The effect of task-irrelevant visual backgrounds on human transcranial magnetic stimulation-evoked electroencephalography responses and cortical alpha activity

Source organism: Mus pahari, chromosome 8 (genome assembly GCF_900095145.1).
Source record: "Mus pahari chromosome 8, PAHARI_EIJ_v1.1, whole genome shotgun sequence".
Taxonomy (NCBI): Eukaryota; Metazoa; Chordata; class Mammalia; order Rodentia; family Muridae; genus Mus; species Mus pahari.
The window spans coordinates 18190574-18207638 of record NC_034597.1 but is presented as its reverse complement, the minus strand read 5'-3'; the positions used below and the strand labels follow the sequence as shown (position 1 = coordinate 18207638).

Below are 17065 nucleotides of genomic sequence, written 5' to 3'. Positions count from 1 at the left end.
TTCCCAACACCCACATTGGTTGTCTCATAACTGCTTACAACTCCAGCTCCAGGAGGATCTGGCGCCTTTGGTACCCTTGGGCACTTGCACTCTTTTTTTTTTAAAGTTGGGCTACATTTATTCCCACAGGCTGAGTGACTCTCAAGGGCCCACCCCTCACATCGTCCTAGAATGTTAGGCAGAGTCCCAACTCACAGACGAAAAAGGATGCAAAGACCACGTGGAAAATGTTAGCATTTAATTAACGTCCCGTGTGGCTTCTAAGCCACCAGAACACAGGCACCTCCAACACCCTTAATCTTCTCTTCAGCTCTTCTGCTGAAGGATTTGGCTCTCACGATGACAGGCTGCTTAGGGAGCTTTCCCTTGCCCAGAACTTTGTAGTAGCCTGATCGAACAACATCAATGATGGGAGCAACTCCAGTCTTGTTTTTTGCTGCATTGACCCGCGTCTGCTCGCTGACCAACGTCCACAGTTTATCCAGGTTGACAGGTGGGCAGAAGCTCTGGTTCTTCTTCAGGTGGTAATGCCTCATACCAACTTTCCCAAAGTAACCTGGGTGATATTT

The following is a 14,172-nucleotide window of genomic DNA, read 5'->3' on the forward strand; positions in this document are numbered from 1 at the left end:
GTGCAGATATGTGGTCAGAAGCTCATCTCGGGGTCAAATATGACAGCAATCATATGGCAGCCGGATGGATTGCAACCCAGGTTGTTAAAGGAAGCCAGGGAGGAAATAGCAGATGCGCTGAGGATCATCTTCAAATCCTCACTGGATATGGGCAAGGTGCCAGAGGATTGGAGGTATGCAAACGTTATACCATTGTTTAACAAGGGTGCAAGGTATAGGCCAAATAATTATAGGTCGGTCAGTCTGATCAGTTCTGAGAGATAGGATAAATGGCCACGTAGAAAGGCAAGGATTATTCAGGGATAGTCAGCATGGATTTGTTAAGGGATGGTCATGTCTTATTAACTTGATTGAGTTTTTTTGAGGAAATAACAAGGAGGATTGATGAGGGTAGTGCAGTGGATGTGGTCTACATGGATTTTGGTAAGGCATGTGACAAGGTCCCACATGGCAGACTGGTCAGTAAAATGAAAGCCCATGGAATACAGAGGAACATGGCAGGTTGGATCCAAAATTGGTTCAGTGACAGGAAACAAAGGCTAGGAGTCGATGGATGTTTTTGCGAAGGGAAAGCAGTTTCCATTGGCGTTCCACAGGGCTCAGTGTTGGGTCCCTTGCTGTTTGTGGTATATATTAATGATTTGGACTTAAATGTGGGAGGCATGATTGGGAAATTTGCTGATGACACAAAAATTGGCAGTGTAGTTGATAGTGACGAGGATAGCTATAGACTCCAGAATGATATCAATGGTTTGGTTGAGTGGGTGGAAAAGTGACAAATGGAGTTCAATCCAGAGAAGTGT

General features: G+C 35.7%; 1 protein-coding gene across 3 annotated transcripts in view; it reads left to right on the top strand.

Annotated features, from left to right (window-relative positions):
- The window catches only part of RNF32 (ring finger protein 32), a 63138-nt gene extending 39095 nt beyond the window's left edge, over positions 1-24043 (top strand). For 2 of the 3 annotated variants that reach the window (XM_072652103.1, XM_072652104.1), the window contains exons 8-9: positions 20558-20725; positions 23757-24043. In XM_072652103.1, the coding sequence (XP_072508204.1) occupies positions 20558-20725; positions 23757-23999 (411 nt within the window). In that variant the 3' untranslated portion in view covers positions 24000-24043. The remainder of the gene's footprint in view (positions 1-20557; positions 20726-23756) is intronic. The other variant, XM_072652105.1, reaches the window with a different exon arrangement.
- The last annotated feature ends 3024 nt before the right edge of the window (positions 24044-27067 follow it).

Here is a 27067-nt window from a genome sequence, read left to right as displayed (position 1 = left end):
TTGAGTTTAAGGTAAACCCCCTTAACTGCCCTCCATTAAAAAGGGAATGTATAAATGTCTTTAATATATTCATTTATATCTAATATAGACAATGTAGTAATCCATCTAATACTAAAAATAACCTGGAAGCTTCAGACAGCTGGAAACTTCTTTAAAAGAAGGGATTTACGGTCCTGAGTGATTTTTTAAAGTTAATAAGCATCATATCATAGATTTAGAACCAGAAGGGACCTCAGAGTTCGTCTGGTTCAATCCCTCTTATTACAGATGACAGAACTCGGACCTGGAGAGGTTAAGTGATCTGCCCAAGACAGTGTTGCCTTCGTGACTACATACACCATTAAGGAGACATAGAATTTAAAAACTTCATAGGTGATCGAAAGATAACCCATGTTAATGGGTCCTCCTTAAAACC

Brain responses evoked by transcranial magnetic stimulation (TMS) in task-free experimental contexts are known to depend on psychophysiological states such as sleep, vegetative state and caffeine-induced arousal. Much less is known about how TMS-evoked responses depend on task-irrelevant steady perceptual input. Here, we examined ongoing alpha activity and the mean amplitude of EEG potentials in response to occipitally applied TMS as a function of task-irrelevant visual backgrounds. Responses to TMS were robustly modulated by photographs of natural scenes and man-made environments. These effects began as early as during the N100 and continued for several hundred milliseconds after the stimulation. There was also a more general effect of background along with other stimuli, such as blank backgrounds, sinusoidal gratings and moving dot-patterns. This effect was observable from ongoing alpha activity as well. Based on these results we conclude that different types of steady perceptual input modulate visual cortex reactivity and/or connectivity and it is possible to measure these modulations by combining TMS with electroencephalography.